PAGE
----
16. 16. TAP • A generic, scalable method of streaming mutations from a given server – As data operations arrive, they can be sent to arbitrary TAP receivers • Leverages the existing memcached engine interface, and the non-blocking IO interfaces to send data • Three modes of operation Working set Data Mutations Working set Data Mutations Working set 17
  17. 17. Membase data flow – under the hood 18 SET request arrives at KEY’s master server Listener-Sender Master server for KEY Replica Server 2 for KEYReplica Server 1 for KEY 3 3 1 SET acknowledgement returned to application2 DiskDisk Disk RAM membasestorageengine DiskDisk Disk 4
  18. 18. ns_server membase (memcached + membase engine) moxi ns_server vbucketmigrator TAP memcached operations with tap commands memcached operations Client port 11211 memcached operations moxi + Client port 11210 memcached operations REST/comet cluster topology and vbucket map Clients, nodes and other nodes 19
  19. 19. Data buckets are secure membase “slices” 20 Membase data servers In the data center Web application server Application user On the administrator console Bucket 1 Bucket 2 Aggregate Cluster Memory and Disk Capacity
  20. 20. vBucket mapping 21
  21. 21. Disk > Memory BucketConfiguration mem_high_wat mem_low_wat memory quota 22 Dataset may have many items infrequently accessed. However, memcached has different behavior (LRU) than wanted with membase. Still, traditional (most) RDBMS implementations are not 100% correct for us either. The speed of a miss is very, very important.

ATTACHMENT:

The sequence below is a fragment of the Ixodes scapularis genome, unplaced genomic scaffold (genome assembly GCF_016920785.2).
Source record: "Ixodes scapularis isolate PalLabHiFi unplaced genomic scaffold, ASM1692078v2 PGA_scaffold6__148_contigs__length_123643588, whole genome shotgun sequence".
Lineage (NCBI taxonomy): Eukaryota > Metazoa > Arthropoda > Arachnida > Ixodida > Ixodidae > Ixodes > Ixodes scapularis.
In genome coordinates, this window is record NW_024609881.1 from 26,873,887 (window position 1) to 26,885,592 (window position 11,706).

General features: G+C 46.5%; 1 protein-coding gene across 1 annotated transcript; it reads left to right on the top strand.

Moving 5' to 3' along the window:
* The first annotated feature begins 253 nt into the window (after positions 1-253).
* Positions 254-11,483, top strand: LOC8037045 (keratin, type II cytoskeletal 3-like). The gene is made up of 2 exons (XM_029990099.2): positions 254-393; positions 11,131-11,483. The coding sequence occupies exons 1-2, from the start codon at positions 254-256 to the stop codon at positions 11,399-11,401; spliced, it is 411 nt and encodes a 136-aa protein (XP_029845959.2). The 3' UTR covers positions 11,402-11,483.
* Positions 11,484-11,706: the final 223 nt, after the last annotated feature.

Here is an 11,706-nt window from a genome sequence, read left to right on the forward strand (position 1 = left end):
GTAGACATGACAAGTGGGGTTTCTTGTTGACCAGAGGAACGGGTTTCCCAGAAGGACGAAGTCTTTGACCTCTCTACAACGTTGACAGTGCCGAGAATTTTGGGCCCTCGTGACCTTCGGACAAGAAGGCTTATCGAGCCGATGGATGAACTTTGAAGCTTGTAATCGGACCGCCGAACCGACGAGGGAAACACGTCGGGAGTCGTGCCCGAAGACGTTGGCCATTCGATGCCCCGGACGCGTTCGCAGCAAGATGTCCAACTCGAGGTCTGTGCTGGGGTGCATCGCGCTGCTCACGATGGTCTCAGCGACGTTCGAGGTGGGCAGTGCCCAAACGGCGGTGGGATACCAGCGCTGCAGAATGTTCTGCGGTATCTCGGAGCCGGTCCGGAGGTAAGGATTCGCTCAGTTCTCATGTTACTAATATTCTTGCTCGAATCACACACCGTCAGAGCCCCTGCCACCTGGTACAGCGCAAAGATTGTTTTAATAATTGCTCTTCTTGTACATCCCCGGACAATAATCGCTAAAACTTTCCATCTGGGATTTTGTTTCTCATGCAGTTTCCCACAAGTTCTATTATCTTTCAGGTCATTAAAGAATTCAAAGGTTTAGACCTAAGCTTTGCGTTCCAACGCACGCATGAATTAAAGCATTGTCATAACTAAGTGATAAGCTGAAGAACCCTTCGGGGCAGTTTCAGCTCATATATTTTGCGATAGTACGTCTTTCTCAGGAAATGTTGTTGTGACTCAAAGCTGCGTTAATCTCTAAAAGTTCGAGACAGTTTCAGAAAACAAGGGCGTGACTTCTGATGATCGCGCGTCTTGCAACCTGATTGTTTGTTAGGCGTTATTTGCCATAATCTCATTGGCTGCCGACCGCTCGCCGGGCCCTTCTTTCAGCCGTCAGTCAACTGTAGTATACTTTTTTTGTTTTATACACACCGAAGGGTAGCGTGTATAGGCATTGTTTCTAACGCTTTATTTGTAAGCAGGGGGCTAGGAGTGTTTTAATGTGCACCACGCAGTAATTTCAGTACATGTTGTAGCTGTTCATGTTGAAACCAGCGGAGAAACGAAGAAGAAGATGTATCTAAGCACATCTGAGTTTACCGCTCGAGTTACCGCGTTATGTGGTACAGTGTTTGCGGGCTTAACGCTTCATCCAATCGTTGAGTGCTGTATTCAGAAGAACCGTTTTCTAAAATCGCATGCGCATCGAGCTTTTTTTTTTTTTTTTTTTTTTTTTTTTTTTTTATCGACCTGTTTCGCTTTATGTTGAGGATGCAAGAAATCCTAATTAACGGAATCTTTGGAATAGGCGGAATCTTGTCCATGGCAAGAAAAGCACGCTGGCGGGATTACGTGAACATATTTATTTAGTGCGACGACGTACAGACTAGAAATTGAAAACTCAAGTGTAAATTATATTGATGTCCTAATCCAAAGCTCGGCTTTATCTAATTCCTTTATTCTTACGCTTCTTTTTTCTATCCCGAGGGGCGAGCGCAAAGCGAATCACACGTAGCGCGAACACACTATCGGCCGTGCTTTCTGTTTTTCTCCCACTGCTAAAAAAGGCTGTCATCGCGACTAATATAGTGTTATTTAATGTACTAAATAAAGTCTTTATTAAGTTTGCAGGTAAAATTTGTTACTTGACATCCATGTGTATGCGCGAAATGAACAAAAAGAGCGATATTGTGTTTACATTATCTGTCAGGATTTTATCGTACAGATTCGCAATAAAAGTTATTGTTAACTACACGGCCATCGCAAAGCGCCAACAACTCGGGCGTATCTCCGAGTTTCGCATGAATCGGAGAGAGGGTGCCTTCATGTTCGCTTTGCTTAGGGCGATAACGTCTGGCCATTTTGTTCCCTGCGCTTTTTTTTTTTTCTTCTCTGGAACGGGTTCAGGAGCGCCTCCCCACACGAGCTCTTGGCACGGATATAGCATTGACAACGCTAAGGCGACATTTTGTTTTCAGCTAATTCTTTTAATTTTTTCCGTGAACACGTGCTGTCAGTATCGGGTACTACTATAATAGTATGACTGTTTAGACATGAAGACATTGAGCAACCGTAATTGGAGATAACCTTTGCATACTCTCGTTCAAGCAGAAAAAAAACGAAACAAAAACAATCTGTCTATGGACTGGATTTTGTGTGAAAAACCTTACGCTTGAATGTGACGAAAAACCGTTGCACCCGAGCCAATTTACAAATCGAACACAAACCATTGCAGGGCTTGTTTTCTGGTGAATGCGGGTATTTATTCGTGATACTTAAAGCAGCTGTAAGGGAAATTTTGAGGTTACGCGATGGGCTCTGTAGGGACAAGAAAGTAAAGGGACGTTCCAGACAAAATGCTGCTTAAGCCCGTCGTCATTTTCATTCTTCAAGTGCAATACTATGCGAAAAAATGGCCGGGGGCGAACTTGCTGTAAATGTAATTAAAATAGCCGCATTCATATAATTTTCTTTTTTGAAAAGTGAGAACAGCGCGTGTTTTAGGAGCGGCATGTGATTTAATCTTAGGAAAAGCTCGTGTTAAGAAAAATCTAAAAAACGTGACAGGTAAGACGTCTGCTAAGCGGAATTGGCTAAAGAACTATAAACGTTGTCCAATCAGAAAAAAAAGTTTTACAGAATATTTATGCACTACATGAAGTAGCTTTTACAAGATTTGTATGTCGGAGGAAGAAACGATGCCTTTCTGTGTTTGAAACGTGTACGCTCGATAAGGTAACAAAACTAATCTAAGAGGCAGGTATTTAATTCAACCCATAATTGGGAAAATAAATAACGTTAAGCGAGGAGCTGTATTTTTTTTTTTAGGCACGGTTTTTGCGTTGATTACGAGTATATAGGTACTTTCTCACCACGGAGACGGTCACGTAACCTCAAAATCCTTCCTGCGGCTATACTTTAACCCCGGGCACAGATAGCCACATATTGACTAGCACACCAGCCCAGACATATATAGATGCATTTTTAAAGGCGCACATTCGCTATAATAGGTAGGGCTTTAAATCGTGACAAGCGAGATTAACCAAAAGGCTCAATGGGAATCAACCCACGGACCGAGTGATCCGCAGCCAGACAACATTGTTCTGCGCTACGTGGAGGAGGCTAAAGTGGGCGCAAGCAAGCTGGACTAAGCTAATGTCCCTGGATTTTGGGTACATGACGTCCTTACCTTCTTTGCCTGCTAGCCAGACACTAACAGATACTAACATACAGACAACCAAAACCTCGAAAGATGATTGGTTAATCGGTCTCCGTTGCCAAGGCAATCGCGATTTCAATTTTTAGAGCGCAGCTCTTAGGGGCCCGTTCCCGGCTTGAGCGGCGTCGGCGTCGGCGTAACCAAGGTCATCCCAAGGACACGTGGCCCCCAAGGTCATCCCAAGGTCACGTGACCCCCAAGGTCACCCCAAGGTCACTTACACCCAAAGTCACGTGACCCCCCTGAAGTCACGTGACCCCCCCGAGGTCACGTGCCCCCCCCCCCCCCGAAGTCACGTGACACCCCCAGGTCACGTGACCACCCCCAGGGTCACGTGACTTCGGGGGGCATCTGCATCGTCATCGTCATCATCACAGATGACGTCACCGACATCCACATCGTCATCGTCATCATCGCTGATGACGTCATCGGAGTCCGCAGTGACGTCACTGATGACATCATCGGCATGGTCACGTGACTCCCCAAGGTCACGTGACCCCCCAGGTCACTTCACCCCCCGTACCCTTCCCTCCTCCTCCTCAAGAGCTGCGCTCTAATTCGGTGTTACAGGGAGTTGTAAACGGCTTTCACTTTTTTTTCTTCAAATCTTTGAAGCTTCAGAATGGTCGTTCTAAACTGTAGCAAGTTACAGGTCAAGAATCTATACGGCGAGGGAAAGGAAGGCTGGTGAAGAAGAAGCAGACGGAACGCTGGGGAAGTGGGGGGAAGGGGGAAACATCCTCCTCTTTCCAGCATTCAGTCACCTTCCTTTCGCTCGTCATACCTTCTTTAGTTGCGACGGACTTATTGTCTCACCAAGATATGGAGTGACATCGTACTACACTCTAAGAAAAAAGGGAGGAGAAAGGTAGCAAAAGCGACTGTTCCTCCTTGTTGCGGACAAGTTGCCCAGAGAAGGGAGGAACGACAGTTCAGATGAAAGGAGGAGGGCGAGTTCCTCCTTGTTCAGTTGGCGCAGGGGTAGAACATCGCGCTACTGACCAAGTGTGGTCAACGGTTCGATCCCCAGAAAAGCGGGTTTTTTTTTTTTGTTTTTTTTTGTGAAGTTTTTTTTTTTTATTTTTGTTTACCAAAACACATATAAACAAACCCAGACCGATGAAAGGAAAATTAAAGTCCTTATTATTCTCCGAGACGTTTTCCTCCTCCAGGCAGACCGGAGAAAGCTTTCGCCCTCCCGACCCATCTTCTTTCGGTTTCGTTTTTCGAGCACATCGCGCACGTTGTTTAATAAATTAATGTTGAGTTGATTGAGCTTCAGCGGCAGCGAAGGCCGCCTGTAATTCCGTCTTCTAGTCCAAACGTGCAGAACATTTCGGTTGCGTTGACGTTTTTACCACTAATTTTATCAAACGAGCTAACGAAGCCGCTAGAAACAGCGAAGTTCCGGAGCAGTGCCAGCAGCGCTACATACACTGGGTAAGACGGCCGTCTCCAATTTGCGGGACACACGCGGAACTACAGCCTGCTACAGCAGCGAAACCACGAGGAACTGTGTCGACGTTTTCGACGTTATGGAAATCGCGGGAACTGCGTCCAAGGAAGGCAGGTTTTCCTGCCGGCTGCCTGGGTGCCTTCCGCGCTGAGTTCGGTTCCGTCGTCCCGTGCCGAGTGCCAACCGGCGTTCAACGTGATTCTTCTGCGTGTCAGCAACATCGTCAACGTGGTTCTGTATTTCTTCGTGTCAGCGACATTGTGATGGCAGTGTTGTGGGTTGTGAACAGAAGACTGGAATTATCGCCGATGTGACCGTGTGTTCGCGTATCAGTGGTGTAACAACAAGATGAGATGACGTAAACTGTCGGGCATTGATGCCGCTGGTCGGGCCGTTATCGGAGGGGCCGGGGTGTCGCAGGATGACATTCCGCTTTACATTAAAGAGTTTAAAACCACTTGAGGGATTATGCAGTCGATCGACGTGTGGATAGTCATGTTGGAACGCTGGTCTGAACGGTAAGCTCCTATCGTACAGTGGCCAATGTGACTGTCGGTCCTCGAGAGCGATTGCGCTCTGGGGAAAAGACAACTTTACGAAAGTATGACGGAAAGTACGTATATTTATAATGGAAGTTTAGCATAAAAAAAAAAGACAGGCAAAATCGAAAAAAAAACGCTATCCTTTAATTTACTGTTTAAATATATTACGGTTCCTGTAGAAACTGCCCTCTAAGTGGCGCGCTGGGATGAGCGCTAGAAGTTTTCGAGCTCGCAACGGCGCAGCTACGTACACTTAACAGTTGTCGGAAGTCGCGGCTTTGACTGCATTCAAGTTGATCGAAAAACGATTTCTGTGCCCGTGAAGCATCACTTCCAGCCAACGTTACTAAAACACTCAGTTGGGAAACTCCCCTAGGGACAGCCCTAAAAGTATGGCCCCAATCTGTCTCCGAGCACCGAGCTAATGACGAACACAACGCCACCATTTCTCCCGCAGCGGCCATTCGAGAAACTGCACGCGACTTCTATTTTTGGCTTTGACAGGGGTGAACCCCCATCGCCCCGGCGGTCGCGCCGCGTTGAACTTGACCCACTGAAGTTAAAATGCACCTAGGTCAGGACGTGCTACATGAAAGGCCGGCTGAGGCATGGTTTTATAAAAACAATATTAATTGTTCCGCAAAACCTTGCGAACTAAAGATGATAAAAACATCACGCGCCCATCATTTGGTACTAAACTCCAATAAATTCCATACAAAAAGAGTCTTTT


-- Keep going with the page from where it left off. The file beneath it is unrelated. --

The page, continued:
22. 22. Membase Demo
  23. 23. Key-Value Patterns
  24. 24. Key-Value 25
  25. 25. Key-Value 25 Items have: Key Value Expiration Flags CAS (more on this later) Operations include: Get/Set Increment/Decrement Append/Prepend
  26. 26. Key-Value 25
  27. 27. Key-Value Image courtesy http://www.flickr.com/photos/brenda-starr/3509344100/sizes/m/in/photostream/ (with a replica ) 25
  28. 28. Membase Datatypes 26
  29. 29. Membase Datatypes • byte[] – Does your data have 1s and 0s? 26
  30. 30. Membase Datatypes • byte[] – Does your data have 1s and 0s? 26 “Any customer can have a car painted any colour that he wants so long as it is black.”
  31. 31. Membase Datatypes • byte[] – Does your data have 1s and 0s? 26 “Any customer can have a car painted any colour that he wants so long as it is black.” • Items do have flags – Many clients use flags –Data type options • Google protobuf • Thrift • Avro
  32. 32. Transactions • Lock == slow me down • CAS operations – Optimistic locking • Very useful with complex datatypes – Imagine two clients trying to update a complex item • You’re likely using CAS already... if you use a CPU 27 User 1 Fail! User 2 Success